Dragon’s Crown PS3/Vita Review
The Adventures of Bishonen and Megathighs
Editor’s Note: This game was played on both the PlayStation 3 and the PlayStation Vita, by Sam Wachter and Adriaan den Ouden. The game does not feature cross-play or cross-buy, but save files can be transferred from one system to the other via the PlayStation Network.
Sam: On the surface, Dragon’s Crown looks like a stereotypical brawler: button-mashy and quarter sucking. It’s not hard to judge a game based on its initial looks, but to be surprised by one’s initial expectations? That is truly a feat in itself. This is a brawler like no other, one that is surprisingly rich in detail and design. Vanillaware’s Dragon’s Crown managed to surprise both Adriaan and myself in such a profound and genuine way that we may owe it a small apology for our preliminary response.
Adriaan: In many ways, Dragon’s Crown feels like a game from yesteryear, harkening back to old beat ’em up classics like Gauntlet or Final Fight. However, Dragon’s Crown takes that classic, arcade-style formula and manipulates it into a modern-day action RPG, creating a game that’s just as addictive and enjoyable, but with far greater replay value. Players get the traditional three lives in each dungeon, but can purchase continues with their hard-earned gold, the cost increasing with each one. then choose to risk their loot by entering another dungeon immediately with the remaining lives they have, receiving bonuses with each consecutive one, or return to town and accept their spoils. With six character classes, nine stages divided into two separate paths each, a total of nineteen unique boss fights, and three difficulty levels with their own level caps, there’s a ton of value here.
Sam: What’s even better outside of all the benefits that Adriaan has mentioned is that all six classes have their own unique play styles and skills that they can harness. There is essentially a character type for every kind of player, and Vanillaware does a great job of catering through the various skills that can be learned by each class, as well as what common skills can be shared. While the combat looks as though it is a stereotypical brawler, Dragon’s Crown does a great job of ensuring uniqueness amongst its classes, making battles an insane, crazy romp. There’s nothing more satisfying than a dwarf tossing an enemy four times its size or an Amazon showing Herculean strength that doles out extensive amounts of damage. Furthermore, skill points can be allotted any way the player wishes, meaning the classes do not play the same way for each player. The combat itself is fast-paced and surprisingly strategic, and a wide variety of enemy types and environments with different strengths and weaknesses keep players on their toes.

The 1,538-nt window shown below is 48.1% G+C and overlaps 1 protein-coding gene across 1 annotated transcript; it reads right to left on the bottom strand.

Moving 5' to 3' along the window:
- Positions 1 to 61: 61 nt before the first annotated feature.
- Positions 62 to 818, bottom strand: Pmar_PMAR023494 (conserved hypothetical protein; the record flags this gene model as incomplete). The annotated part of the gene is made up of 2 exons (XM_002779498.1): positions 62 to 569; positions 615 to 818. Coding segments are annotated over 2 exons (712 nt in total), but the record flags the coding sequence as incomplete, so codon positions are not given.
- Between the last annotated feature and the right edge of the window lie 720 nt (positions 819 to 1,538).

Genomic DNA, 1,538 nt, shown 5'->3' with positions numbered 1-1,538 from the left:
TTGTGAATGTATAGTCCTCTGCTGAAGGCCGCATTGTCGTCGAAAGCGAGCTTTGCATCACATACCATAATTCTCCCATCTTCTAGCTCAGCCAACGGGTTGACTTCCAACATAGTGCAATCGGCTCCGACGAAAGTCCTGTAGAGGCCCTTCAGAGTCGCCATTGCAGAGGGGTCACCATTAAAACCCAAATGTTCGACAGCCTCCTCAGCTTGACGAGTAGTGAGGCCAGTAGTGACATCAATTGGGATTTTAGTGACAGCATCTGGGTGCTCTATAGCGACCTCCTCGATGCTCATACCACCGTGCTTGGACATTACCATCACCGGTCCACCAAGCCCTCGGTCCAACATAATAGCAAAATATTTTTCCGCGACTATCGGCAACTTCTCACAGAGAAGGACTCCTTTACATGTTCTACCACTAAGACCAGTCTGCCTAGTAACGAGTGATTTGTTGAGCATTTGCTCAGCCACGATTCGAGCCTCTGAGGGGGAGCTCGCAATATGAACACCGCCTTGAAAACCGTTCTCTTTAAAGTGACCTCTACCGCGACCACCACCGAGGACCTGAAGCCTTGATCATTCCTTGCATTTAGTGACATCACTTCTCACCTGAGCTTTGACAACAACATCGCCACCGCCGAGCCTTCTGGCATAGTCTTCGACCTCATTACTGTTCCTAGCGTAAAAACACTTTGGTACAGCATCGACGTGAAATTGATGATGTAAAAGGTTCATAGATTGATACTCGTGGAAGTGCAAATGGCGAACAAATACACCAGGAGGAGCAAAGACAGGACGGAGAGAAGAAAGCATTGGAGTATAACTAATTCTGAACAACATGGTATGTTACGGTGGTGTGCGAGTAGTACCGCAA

Adriaan: Dragon’s Crown also sets itself apart by providing a surprisingly interactive environment. Even in the heat of battle, there’s a lot of detail that can be overlooked unless a close eye is kept on the surroundings. There are loot-carrying chests all over the place along with hidden gems and jewels in the walls that can be collected for additional points. Players can use the pointer (controlled with the right analog stick on PS3 or by tapping the screen on Vita) to interact with the environment and get their thieving ally Rannie to unlock doors and chests, revealing hidden rooms and treasure. The game has dozens of side quests that can be completed for additional skill points, and almost all of these involve finding something hidden in a stage.
Sam: There are also tons of runes hidden within the stages that can help players either in combat or to solve a puzzle. Highlighting runes with the pointer and creating combinations is a great way to add variety in the stages. Some combinations help by defeating enemies, such as destroying all undead enemies in one shot, while others help in solving puzzles such as finding hidden doors, treasures, or foes. The only drawback to the rune system is memorizing combinations, although there are no penalties for making mistakes. More often than not, even without memorization, players can create a variety of combinations to help in each of the stages, even if it wasn’t the exact three runes needed in the first place.
Adriaan: At the end of every stage, the game assigns players a rank from E to S, based on their overall score, time, and other factors. Once the stage is over, every player is given a random piece of equipment with the given rank, along with additional random equipment found in the treasure chests throughout the stage. Unwanted equipment can be sold off for gold, which is useful for a variety of things in town, or it can be equipped to buff up the character. All unused gear is stored in the armory, which is shared between all characters attached to that particular save file. Players can create several characters all associated with the same save file and share gold and equipment between them. Throughout the various stages, players will also discover the bones of fallen adventurers, many of which belong to other players of the game. These bones can be resurrected at the temple, creating an ally that can accompany the player into battle. This means that even when playing alone, players can still have three AI-controlled allies with them. Allies are also shared between characters.